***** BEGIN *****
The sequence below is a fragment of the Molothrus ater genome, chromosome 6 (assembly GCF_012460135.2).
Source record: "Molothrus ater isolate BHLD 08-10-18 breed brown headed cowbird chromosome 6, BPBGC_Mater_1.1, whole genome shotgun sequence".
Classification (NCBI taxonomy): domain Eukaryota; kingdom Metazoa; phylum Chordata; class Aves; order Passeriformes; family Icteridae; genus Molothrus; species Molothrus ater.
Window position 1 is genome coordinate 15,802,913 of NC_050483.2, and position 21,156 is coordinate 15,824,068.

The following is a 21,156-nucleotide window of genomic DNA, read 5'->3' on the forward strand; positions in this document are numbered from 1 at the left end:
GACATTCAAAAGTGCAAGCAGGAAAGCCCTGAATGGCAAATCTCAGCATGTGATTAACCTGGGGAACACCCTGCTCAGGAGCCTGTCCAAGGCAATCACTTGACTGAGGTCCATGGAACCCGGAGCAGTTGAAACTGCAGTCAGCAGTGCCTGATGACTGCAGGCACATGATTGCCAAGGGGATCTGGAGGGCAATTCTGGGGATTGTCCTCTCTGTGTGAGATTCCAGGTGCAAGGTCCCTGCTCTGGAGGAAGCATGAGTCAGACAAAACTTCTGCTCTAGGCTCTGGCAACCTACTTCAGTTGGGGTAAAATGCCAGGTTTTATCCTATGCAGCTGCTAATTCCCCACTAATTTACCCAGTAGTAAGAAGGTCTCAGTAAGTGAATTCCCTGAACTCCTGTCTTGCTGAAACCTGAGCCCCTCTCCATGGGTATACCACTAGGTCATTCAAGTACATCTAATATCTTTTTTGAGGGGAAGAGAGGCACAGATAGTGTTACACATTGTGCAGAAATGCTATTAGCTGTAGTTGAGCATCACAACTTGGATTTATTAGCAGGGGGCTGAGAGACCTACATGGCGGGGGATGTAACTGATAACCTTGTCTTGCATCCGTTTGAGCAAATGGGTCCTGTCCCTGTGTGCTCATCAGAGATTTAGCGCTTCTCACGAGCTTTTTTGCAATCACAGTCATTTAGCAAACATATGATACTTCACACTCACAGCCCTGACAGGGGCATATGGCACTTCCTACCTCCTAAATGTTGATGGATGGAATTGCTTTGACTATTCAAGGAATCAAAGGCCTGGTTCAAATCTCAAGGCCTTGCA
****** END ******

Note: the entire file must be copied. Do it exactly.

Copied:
The sequence below is a fragment of the Molothrus ater genome, chromosome 6 (assembly GCF_012460135.2).
Source record: "Molothrus ater isolate BHLD 08-10-18 breed brown headed cowbird chromosome 6, BPBGC_Mater_1.1, whole genome shotgun sequence".
Classification (NCBI taxonomy): domain Eukaryota; kingdom Metazoa; phylum Chordata; class Aves; order Passeriformes; family Icteridae; genus Molothrus; species Molothrus ater.
Window position 1 is genome coordinate 15,802,913 of NC_050483.2, and position 21,156 is coordinate 15,824,068.

The following is a 21,156-nucleotide window of genomic DNA, read 5'->3' on the forward strand; positions in this document are numbered from 1 at the left end:
GACATTCAAAAGTGCAAGCAGGAAAGCCCTGAATGGCAAATCTCAGCATGTGATTAACCTGGGGAACACCCTGCTCAGGAGCCTGTCCAAGGCAATCACTTGACTGAGGTCCATGGAACCCGGAGCAGTTGAAACTGCAGTCAGCAGTGCCTGATGACTGCAGGCACATGATTGCCAAGGGGATCTGGAGGGCAATTCTGGGGATTGTCCTCTCTGTGTGAGATTCCAGGTGCAAGGTCCCTGCTCTGGAGGAAGCATGAGTCAGACAAAACTTCTGCTCTAGGCTCTGGCAACCTACTTCAGTTGGGGTAAAATGCCAGGTTTTATCCTATGCAGCTGCTAATTCCCCACTAATTTACCCAGTAGTAAGAAGGTCTCAGTAAGTGAATTCCCTGAACTCCTGTCTTGCTGAAACCTGAGCCCCTCTCCATGGGTATACCACTAGGTCATTCAAGTACATCTAATATCTTTTTTGAGGGGAAGAGAGGCACAGATAGTGTTACACATTGTGCAGAAATGCTATTAGCTGTAGTTGAGCATCACAACTTGGATTTATTAGCAGGGGGCTGAGAGACCTACATGGCGGGGGATGTAACTGATAACCTTGTCTTGCATCCGTTTGAGCAAATGGGTCCTGTCCCTGTGTGCTCATCAGAGATTTAGCGCTTCTCACGAGCTTTTTTGCAATCACAGTCATTTAGCAAACATATGATACTTCACACTCACAGCCCTGACAGGGGCATATGGCACTTCCTACCTCCTAAATGTTGATGGATGGAATTGCTTTGACTATTCAAGGAATCAAAGGCCTGGTTCAAATCTCAAGGCCTTGCA